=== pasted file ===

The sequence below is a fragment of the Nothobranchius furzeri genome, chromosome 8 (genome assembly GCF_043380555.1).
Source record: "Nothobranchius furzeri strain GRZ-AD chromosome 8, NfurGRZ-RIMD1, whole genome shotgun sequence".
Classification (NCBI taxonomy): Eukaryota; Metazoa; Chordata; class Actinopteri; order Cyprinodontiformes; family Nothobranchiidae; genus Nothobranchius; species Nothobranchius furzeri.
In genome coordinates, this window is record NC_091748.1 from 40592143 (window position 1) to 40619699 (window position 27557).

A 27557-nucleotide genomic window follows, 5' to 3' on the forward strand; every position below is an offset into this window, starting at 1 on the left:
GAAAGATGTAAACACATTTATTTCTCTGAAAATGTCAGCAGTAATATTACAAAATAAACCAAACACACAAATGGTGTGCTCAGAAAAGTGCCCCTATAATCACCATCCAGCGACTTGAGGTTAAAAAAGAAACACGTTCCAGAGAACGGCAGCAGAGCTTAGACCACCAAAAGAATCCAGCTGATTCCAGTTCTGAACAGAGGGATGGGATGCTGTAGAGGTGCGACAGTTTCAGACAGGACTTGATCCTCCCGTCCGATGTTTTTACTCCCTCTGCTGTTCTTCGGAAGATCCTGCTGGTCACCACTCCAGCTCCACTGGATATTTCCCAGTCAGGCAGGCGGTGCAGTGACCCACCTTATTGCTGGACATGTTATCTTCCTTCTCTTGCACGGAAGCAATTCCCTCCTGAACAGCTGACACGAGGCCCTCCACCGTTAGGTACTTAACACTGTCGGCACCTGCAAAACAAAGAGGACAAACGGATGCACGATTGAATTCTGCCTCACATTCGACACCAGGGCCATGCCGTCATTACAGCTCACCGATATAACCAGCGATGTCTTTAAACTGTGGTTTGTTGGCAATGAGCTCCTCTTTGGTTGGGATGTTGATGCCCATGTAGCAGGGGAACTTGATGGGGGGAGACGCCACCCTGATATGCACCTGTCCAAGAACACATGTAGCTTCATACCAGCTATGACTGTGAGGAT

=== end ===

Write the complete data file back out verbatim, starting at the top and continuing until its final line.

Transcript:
The sequence below is a fragment of the Nothobranchius furzeri genome, chromosome 8 (genome assembly GCF_043380555.1).
Source record: "Nothobranchius furzeri strain GRZ-AD chromosome 8, NfurGRZ-RIMD1, whole genome shotgun sequence".
Classification (NCBI taxonomy): Eukaryota; Metazoa; Chordata; class Actinopteri; order Cyprinodontiformes; family Nothobranchiidae; genus Nothobranchius; species Nothobranchius furzeri.
In genome coordinates, this window is record NC_091748.1 from 40592143 (window position 1) to 40619699 (window position 27557).

A 27557-nucleotide genomic window follows, 5' to 3' on the forward strand; every position below is an offset into this window, starting at 1 on the left:
GAAAGATGTAAACACATTTATTTCTCTGAAAATGTCAGCAGTAATATTACAAAATAAACCAAACACACAAATGGTGTGCTCAGAAAAGTGCCCCTATAATCACCATCCAGCGACTTGAGGTTAAAAAAGAAACACGTTCCAGAGAACGGCAGCAGAGCTTAGACCACCAAAAGAATCCAGCTGATTCCAGTTCTGAACAGAGGGATGGGATGCTGTAGAGGTGCGACAGTTTCAGACAGGACTTGATCCTCCCGTCCGATGTTTTTACTCCCTCTGCTGTTCTTCGGAAGATCCTGCTGGTCACCACTCCAGCTCCACTGGATATTTCCCAGTCAGGCAGGCGGTGCAGTGACCCACCTTATTGCTGGACATGTTATCTTCCTTCTCTTGCACGGAAGCAATTCCCTCCTGAACAGCTGACACGAGGCCCTCCACCGTTAGGTACTTAACACTGTCGGCACCTGCAAAACAAAGAGGACAAACGGATGCACGATTGAATTCTGCCTCACATTCGACACCAGGGCCATGCCGTCATTACAGCTCACCGATATAACCAGCGATGTCTTTAAACTGTGGTTTGTTGGCAATGAGCTCCTCTTTGGTTGGGATGTTGATGCCCATGTAGCAGGGGAACTTGATGGGGGGAGACGCCACCCTGATATGCACCTGTCCAAGAACACATGTAGCTTCATACCAGCTATGACTGTGAGGAT